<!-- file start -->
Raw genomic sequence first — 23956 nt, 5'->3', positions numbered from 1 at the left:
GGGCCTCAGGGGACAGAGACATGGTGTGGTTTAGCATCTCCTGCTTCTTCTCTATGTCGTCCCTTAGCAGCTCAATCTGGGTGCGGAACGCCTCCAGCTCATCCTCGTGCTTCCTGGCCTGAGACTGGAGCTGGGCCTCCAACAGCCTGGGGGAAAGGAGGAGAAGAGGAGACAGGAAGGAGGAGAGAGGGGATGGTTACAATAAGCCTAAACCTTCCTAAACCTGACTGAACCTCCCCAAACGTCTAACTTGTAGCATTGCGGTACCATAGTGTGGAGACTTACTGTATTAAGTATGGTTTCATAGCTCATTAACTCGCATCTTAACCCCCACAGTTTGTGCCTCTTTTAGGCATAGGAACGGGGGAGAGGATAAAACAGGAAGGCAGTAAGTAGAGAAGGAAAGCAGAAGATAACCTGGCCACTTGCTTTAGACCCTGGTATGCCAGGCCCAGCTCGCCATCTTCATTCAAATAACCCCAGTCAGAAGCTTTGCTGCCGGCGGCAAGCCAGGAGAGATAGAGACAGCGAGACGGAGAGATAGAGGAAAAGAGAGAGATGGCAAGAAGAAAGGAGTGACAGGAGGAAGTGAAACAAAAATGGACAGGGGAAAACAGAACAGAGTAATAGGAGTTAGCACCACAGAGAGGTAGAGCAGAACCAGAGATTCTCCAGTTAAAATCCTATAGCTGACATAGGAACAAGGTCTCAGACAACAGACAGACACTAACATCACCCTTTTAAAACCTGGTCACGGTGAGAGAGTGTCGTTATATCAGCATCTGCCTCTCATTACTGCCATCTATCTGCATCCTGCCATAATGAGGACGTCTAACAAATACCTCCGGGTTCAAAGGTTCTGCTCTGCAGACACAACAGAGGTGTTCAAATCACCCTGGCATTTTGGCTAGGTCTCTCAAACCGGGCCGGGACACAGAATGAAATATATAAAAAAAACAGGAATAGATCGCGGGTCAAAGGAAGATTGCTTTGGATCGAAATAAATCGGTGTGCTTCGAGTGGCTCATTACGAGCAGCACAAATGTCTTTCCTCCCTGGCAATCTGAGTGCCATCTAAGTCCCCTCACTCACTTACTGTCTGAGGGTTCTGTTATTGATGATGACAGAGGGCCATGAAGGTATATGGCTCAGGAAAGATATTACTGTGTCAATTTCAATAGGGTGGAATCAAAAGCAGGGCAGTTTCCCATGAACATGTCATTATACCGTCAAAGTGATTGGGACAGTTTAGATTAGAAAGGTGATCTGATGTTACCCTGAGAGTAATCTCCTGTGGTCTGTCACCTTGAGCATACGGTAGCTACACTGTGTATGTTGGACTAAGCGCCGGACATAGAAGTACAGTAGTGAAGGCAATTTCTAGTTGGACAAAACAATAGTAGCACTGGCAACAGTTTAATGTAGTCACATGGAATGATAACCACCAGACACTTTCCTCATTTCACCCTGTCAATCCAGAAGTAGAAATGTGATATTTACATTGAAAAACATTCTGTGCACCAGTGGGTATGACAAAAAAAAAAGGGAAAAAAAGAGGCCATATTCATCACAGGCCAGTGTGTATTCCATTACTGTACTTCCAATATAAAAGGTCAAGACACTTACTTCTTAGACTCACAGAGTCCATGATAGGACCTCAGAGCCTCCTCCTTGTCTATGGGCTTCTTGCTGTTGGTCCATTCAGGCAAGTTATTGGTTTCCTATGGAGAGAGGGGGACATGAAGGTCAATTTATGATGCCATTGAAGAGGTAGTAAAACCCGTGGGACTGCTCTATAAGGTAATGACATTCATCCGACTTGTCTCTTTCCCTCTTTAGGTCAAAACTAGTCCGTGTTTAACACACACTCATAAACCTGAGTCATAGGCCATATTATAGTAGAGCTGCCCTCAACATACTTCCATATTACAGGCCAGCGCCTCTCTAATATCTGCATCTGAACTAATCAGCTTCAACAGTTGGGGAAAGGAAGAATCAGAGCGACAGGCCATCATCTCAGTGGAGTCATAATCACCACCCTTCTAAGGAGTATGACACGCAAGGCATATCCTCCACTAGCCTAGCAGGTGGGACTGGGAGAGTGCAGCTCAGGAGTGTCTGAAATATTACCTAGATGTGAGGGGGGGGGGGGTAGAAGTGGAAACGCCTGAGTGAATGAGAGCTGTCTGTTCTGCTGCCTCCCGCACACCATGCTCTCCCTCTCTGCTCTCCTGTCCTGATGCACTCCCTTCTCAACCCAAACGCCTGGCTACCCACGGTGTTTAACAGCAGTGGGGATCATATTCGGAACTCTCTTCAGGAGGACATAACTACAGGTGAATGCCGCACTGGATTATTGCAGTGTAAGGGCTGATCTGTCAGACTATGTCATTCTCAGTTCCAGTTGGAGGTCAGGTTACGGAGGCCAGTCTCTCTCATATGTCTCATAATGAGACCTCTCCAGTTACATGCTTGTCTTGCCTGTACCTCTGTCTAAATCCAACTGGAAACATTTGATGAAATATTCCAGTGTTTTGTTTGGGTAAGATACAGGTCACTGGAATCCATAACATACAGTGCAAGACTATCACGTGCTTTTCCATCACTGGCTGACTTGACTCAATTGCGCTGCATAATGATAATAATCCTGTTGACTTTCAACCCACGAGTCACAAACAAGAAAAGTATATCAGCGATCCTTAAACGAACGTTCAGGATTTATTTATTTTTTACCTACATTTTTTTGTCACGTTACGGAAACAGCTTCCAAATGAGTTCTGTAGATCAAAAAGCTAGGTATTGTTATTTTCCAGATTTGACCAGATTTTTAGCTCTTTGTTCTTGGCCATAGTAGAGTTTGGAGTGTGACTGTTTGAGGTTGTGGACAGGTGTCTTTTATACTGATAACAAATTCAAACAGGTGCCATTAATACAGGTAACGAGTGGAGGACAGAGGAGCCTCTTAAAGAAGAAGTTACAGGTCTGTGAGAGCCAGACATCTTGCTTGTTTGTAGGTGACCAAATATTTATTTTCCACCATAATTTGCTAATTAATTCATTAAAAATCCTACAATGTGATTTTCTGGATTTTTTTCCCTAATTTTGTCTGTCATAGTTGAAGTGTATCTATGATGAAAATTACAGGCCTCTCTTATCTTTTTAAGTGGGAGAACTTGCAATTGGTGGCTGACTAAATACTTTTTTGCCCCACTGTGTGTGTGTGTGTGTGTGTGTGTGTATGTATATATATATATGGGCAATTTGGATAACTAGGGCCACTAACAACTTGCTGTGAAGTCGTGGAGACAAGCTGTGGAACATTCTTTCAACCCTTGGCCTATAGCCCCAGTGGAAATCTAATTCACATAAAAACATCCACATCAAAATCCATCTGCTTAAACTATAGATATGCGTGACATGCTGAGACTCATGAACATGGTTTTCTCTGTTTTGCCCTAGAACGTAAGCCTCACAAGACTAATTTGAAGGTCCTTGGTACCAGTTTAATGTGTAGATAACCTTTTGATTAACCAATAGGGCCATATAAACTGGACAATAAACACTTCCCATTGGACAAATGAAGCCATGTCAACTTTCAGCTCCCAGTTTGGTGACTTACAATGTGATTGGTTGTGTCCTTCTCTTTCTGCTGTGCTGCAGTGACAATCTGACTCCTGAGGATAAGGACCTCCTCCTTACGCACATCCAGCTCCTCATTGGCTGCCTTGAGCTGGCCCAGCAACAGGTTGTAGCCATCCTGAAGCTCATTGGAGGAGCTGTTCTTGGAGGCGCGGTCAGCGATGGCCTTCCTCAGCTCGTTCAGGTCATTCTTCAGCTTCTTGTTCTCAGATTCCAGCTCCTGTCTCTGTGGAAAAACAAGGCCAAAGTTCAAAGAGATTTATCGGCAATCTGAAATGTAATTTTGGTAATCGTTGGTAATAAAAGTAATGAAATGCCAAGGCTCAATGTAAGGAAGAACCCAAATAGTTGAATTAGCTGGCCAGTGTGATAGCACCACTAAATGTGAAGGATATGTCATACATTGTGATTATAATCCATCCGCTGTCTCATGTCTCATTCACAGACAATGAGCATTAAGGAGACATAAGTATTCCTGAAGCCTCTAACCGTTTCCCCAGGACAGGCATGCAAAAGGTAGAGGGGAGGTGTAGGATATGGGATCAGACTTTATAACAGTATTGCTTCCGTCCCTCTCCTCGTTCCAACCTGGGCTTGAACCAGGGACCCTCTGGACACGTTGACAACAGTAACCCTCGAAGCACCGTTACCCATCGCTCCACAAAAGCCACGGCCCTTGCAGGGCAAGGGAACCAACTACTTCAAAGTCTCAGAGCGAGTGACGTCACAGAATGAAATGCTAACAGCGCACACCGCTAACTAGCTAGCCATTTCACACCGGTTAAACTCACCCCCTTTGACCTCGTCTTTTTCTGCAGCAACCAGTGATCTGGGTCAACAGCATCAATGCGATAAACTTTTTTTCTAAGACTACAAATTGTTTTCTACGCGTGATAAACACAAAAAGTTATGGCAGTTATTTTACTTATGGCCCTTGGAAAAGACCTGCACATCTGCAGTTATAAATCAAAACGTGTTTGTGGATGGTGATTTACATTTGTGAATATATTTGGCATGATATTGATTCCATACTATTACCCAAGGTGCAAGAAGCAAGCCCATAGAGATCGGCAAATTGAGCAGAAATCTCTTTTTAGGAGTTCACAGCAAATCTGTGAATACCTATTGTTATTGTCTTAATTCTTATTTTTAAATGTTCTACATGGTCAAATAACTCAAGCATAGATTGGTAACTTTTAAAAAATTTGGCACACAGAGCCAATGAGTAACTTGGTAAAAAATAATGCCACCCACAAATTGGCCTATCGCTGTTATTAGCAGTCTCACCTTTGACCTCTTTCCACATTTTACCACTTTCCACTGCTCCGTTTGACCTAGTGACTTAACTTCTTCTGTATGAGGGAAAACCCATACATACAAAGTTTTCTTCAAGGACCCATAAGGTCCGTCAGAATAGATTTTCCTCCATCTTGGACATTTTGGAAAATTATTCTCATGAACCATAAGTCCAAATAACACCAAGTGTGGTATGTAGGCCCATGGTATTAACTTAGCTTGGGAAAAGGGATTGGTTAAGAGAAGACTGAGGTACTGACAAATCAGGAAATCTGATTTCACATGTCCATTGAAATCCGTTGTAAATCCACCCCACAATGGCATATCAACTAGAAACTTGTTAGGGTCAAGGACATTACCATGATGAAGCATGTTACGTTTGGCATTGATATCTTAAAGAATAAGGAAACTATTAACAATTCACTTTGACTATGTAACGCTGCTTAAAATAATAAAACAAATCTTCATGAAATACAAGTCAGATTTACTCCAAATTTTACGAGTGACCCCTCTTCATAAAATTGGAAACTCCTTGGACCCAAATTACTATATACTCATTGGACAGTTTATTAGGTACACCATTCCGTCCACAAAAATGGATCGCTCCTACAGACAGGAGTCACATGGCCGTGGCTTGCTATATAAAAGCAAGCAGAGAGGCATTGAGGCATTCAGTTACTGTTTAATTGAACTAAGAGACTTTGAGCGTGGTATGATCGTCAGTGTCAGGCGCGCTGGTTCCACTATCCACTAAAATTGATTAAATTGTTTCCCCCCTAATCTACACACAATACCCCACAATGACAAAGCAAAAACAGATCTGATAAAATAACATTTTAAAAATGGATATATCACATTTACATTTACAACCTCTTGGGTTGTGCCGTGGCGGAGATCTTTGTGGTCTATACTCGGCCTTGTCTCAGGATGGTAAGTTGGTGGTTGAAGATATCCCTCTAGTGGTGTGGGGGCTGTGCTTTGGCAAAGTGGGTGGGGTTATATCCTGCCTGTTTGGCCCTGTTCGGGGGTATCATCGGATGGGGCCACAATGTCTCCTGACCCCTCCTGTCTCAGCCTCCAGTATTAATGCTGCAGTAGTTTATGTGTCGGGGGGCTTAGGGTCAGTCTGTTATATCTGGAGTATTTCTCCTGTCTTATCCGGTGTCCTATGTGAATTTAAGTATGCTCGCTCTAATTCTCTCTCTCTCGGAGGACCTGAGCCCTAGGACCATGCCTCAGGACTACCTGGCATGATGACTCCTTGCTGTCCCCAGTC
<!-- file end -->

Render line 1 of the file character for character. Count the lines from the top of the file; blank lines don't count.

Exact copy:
Raw genomic sequence first — 23956 nt, 5'->3', positions numbered from 1 at the left: